My primary identity used to be ‘mother’ – both internally, as I saw myself, and as others viewed me.
Mom of five incredible kids.
I’m still a mother; that doesn’t change. But now that they are grown (mostly), living independently (mostly), their existence doesn’t define me – at least externally.
I smile, remembering what it was like to have my five littles tagging along everywhere I went. I used to count – just a quick ONE-TWO-THREE-FOUR-FIVE to make sure I had them all. Only if the count came up short did I have to stop and figure out who was missing.
Just me – the mom – and the five.
They grow up – children do that, you know – and one by one they started peeling away. It was different for each of them, both in a literal sense as well as metaphorical. It’s possible to leave home and still stay very connected. But one by one, the Velcro comes apart and they walk upright, without the need of a mama’s hand.
That’s not a bad thing. It’s what we are aiming for all along, right?
So I’m not complaining that my nest is empty or that my kids have abandoned me – not at all. I’m fiercely proud of them and grateful that this part of life is, at least somewhat, proceeding as planned. And I’m fully prepared for any of them to return to the nest for any short-term need of a place to rest.
But what I’m finding interesting and somewhat awkward about these current circumstances is that the peeling away seems to have also pulled some layers of my self -leaving behind something empty. Raw.
Not that cheesy A mother’s heart is always with her children! meme, but something different. More like the open, empty space that’s left behind is an offering from the universe.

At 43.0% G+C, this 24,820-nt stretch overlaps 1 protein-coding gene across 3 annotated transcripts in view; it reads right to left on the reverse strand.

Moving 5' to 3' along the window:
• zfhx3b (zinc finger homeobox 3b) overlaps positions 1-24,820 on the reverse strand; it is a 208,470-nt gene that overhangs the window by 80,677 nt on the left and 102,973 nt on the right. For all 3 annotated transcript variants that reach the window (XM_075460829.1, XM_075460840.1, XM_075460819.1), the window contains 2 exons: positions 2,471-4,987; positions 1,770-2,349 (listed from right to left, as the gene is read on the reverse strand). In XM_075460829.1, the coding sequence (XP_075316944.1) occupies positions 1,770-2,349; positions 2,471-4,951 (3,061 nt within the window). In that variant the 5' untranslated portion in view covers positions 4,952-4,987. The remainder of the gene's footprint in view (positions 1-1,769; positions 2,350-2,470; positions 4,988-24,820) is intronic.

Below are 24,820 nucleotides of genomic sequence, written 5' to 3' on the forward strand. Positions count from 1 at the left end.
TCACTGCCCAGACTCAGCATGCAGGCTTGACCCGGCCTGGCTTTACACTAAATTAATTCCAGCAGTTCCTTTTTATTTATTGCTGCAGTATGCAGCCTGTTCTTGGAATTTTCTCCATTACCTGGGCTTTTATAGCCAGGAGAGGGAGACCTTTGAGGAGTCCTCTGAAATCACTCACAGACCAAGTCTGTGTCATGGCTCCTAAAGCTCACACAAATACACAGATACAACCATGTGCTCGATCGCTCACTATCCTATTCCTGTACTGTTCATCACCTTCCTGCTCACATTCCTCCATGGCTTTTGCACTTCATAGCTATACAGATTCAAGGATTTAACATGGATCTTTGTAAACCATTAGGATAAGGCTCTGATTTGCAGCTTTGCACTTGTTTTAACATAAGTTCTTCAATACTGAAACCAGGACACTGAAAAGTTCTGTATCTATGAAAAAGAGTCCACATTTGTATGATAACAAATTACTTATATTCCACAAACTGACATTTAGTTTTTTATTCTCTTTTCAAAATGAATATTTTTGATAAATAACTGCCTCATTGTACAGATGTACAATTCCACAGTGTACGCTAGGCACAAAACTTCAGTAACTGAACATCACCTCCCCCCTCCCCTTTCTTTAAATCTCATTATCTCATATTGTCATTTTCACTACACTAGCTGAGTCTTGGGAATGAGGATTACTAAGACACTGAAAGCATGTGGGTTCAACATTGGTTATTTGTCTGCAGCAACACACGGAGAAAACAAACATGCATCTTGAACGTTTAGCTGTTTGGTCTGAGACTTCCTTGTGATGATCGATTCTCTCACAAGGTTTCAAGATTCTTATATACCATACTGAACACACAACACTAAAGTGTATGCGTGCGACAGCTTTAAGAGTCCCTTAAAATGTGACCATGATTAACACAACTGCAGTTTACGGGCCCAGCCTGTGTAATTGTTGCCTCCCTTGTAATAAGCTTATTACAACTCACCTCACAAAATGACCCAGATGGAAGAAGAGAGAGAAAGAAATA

A gift, to me.
Look; here is your self, worn and slightly used – but flayed open. Ready.
With it comes a sort of longing that I’m not sure I’ve experienced before. Mixed in with a recognition that, post-50, we’re on the downhill slope, I find myself confronting a longing, almost daily; one that I can’t quite name.
A desire for something different, unfamiliar, foreign.
Truth be told, I find myself pulled and tugged, between the comfort of Who I’ve Been and What I’ve Done, and something much more mysterious and unknown.
This is likely the stereotypical mid-life crisis, some form of the empty next syndrome. I’m okay with being somewhat typical.
But there’s a insistent – if gentle – pulse to this longing, a steady drumbeat that is not.going.away. A deep desire, a sharp craving that has little to do with settling down and everything to do with what feels like will be a deep dive into something.
My spiritual director says I should revisit my writing over the past two years; look for a theme. She seemed to feel confident that whatever is percolating has left some evidence.
I think she’s right.